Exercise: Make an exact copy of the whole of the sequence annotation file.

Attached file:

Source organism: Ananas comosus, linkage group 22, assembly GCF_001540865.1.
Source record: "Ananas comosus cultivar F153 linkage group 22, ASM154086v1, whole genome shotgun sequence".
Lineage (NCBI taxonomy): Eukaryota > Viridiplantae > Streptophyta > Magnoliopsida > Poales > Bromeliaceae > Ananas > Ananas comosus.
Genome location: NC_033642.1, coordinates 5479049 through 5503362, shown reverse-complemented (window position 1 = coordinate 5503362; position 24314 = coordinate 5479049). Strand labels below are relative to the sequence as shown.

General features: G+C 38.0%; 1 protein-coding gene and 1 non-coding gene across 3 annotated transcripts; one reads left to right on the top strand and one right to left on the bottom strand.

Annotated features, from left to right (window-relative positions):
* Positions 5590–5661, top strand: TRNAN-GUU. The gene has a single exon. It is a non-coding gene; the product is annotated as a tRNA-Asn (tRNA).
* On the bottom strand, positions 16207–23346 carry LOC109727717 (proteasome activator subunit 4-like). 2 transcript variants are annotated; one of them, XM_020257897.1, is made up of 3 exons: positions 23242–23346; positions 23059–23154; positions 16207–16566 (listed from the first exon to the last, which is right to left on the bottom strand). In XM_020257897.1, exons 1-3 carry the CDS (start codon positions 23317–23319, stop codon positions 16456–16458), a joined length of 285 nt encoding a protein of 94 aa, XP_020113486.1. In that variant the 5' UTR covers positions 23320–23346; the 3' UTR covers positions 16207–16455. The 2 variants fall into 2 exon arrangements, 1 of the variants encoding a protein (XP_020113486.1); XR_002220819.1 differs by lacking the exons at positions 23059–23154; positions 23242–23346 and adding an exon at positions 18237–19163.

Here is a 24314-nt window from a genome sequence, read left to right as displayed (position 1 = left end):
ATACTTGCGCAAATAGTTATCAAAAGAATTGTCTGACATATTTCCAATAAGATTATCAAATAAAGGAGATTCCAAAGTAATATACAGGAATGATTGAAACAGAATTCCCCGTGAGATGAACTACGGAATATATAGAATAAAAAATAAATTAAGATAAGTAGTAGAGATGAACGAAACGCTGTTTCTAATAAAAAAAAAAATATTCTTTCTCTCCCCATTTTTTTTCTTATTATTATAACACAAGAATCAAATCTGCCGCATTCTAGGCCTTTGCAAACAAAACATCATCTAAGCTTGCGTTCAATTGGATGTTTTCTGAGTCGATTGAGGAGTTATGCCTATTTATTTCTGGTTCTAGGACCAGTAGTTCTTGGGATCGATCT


Source organism: Ananas comosus, linkage group 22, assembly GCF_001540865.1.
Source record: "Ananas comosus cultivar F153 linkage group 22, ASM154086v1, whole genome shotgun sequence".
Lineage (NCBI taxonomy): Eukaryota > Viridiplantae > Streptophyta > Magnoliopsida > Poales > Bromeliaceae > Ananas > Ananas comosus.
Genome location: NC_033642.1, coordinates 5479049 through 5503362, shown reverse-complemented (window position 1 = coordinate 5503362; position 24314 = coordinate 5479049). Strand labels below are relative to the sequence as shown.

General features: G+C 38.0%; 1 protein-coding gene and 1 non-coding gene across 3 annotated transcripts; one reads left to right on the top strand and one right to left on the bottom strand.

Annotated features, from left to right (window-relative positions):
* Positions 5590–5661, top strand: TRNAN-GUU. The gene has a single exon. It is a non-coding gene; the product is annotated as a tRNA-Asn (tRNA).
* On the bottom strand, positions 16207–23346 carry LOC109727717 (proteasome activator subunit 4-like). 2 transcript variants are annotated; one of them, XM_020257897.1, is made up of 3 exons: positions 23242–23346; positions 23059–23154; positions 16207–16566 (listed from the first exon to the last, which is right to left on the bottom strand). In XM_020257897.1, exons 1-3 carry the CDS (start codon positions 23317–23319, stop codon positions 16456–16458), a joined length of 285 nt encoding a protein of 94 aa, XP_020113486.1. In that variant the 5' UTR covers positions 23320–23346; the 3' UTR covers positions 16207–16455. The 2 variants fall into 2 exon arrangements, 1 of the variants encoding a protein (XP_020113486.1); XR_002220819.1 differs by lacking the exons at positions 23059–23154; positions 23242–23346 and adding an exon at positions 18237–19163.

Here is a 24314-nt window from a genome sequence, read left to right as displayed (position 1 = left end):
ATACTTGCGCAAATAGTTATCAAAAGAATTGTCTGACATATTTCCAATAAGATTATCAAATAAAGGAGATTCCAAAGTAATATACAGGAATGATTGAAACAGAATTCCCCGTGAGATGAACTACGGAATATATAGAATAAAAAATAAATTAAGATAAGTAGTAGAGATGAACGAAACGCTGTTTCTAATAAAAAAAAAAATATTCTTTCTCTCCCCATTTTTTTTCTTATTATTATAACACAAGAATCAAATCTGCCGCATTCTAGGCCTTTGCAAACAAAACATCATCTAAGCTTGCGTTCAATTGGATGTTTTCTGAGTCGATTGAGGAGTTATGCCTATTTATTTCTGGTTCTAGGACCAGTAGTTCTTGGGATCGATCT